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Does your company have the courage to help millennials make a better world?

John Dienhart, Professor Emeritus, Albers School of Business and Economics, Seattle University, and Fellow of the Ethics and Compliance Initiative from 2002-2015

SPONSORED — In 2001, McKinsey declared there was a war to hire millennials, which it called a “War for Talent.” Millennials are individuals born between the early 1980s and the mid-1990s. According to Pew Research, there were approximately 75 million millennials in 2015. If all these individuals were working, they would form nearly 50 percent of the workforce.

While the “War for Talent,” is a catchy term, millennials are not likely to be attracted to companies that take such a stance. Rather, they want to work for companies that share their values.

Millennials have many shared values. In describing the middle of the bell curve, with significant outliers, good and bad, let’s see what millennials are like.

According to the Graduate Management Admission Council, millennials are optimistic, self-confident and want to make the world better. They believe that baby boomers have left them a severely damaged world, and they need to put it right. One of the defining characteristics of putting the world right is ensuring the companies treat people and the environment with dignity.

In addition, more women millennials are getting advanced degrees than men. This means that we can expect women to outnumber men in the millennial corporate workforce and, soon, in this workforce as a whole. The glass ceiling is about to be shattered. Is your company embracing this future or will you be dragged kicking and screaming into the new millennial universe?

If you want to attract millennials, your company has to be one where this female-dominated, optimistic, self-confident and more altruistic cohort will feel at home.

Do millennials really want to make the world better? In 2006, Teach for America, a nonprofit that helps low-income schools, received 19,000 applications and accepted only 13 percent. The number of applicants to Teach for America was greater than any of these companies: Microsoft, Procter & Gamble, Accenture, and General Electric. This is before the 2008 crash when expectations of landing a corporate job were high and reasonable. Millennials want to make a better world.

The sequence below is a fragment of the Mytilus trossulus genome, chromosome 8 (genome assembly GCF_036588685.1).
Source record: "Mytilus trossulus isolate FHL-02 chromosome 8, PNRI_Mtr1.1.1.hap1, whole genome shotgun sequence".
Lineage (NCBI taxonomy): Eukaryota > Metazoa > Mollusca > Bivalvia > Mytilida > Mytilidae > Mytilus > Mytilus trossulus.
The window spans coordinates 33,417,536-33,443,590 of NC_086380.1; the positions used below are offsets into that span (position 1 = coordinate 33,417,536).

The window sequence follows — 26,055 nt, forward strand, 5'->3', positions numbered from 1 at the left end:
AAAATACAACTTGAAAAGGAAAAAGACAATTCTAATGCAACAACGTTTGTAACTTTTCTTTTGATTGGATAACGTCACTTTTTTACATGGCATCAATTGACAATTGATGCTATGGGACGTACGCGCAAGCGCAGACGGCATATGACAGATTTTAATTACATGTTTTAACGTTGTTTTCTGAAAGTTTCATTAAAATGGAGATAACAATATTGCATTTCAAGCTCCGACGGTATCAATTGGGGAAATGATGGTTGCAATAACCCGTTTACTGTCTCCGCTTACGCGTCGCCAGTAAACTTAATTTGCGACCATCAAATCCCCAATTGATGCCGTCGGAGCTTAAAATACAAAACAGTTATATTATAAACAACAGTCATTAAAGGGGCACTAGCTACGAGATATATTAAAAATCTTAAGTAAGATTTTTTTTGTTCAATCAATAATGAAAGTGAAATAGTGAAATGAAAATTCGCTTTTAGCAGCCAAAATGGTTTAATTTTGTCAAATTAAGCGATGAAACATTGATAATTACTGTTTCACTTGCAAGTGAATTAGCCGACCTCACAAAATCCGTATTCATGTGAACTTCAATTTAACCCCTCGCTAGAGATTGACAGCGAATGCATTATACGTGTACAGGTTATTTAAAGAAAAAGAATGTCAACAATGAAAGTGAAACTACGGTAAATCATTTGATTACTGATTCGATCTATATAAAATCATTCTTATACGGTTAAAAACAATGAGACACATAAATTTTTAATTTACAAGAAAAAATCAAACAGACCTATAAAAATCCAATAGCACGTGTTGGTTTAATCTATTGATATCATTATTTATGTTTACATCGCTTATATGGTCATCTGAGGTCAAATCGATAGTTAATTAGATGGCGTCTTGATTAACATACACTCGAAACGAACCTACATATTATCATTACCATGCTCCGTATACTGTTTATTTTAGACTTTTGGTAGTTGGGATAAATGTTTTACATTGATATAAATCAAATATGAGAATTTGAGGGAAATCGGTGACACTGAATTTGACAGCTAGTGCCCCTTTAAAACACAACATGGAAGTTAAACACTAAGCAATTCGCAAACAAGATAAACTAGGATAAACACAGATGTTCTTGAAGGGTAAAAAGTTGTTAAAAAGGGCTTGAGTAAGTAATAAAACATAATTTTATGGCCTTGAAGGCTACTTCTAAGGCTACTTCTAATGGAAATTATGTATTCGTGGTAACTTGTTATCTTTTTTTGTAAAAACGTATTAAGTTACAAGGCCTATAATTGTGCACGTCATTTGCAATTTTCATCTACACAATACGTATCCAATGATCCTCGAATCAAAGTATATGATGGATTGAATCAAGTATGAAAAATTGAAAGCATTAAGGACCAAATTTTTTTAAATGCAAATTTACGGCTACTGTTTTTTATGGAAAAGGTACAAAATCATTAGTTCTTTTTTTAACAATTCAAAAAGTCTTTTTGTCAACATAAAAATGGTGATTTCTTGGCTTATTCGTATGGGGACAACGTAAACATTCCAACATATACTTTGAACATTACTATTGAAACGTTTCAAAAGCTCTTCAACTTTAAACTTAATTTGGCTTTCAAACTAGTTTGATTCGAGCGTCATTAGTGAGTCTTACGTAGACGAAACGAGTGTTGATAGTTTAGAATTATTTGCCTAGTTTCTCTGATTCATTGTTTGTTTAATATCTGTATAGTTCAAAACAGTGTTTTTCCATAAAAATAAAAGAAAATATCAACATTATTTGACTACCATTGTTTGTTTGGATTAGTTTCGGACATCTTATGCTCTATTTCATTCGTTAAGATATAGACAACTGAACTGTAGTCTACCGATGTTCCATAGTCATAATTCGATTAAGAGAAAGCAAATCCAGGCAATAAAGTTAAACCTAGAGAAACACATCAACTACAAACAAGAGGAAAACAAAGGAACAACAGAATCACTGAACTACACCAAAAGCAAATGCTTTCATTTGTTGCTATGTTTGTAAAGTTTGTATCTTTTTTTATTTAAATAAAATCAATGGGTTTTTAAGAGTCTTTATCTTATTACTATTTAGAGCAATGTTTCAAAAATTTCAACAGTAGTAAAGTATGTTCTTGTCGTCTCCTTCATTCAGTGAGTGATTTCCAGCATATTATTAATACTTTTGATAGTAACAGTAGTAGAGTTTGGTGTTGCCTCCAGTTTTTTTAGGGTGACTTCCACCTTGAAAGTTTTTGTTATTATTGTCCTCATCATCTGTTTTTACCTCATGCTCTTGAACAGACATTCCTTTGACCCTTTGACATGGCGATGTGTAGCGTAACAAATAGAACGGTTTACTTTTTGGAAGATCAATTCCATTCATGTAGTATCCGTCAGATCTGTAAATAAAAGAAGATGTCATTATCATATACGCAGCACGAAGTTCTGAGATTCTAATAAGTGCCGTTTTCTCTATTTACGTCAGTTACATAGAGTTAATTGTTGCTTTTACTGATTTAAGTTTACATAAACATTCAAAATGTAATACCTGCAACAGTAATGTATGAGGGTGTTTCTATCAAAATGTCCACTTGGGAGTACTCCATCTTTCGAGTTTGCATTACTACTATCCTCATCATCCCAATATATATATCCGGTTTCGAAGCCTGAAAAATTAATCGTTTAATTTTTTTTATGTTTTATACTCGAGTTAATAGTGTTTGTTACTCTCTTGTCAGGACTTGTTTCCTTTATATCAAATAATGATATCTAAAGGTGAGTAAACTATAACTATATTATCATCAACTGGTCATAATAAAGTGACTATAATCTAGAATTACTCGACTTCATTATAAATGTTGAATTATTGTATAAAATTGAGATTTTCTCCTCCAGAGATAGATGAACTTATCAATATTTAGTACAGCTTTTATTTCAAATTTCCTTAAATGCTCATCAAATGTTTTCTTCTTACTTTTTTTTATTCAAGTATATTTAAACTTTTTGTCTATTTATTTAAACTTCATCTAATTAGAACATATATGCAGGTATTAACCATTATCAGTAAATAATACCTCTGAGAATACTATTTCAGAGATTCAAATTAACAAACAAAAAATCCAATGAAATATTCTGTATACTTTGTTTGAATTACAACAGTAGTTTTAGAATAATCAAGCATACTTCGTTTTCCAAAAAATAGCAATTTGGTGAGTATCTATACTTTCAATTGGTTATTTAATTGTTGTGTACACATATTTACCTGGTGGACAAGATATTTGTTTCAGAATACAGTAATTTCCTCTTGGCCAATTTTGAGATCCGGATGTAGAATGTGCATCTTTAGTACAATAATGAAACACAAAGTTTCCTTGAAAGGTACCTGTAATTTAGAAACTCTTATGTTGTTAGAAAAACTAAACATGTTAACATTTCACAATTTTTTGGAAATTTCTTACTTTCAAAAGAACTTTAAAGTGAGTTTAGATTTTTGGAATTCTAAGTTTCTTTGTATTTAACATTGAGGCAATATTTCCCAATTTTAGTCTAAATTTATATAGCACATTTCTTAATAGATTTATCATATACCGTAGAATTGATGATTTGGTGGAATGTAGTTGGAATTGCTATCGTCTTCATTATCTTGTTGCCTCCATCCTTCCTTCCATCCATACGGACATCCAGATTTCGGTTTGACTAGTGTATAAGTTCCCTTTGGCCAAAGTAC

The Ethics and Compliance Initiative, in Washington, D.C., did in-depth research on millennials during the period 2009-11. The ECI focused specifically on millennials in the workplace.

  • They want transparency in the workplace
  • They want frequent feedback on their projects and recognition for work well done
  • They are more likely to report wrong-doing in the workplace
  • They want diversity
  • They value and build personal relationships at work and outside the workplace
  • When they think of business they do not think of the United States, they also think of the world
  • These characteristics are an integrated whole. The need for regular feedback links with the importance of personal relationships and building networks. The desire for regular feedback is also part of a larger purpose. Millennials want to create workplace communities for continuous improvement. They want to make the world and their workplaces better. This can be and is disruptive, but is also extremely valuable in the marketplace for talent and customers. Tapping into the millennial purpose can strengthen and jumpstart companies in this intensely competitive and global environment.

    If your purpose is their purpose, they will go beyond the call of duty to deliver excellent products and services for you.

    If your purpose is their purpose, you will create a culture that will encourage millennials to stay and attract others.

    Here is a question: Does your company have the strength and courage to pursue this path?

    John Dienhart, Professor Emeritus, Albers School of Business and Economics, Seattle University, and Fellow of the Ethics and Compliance Initiative from 2002-2015

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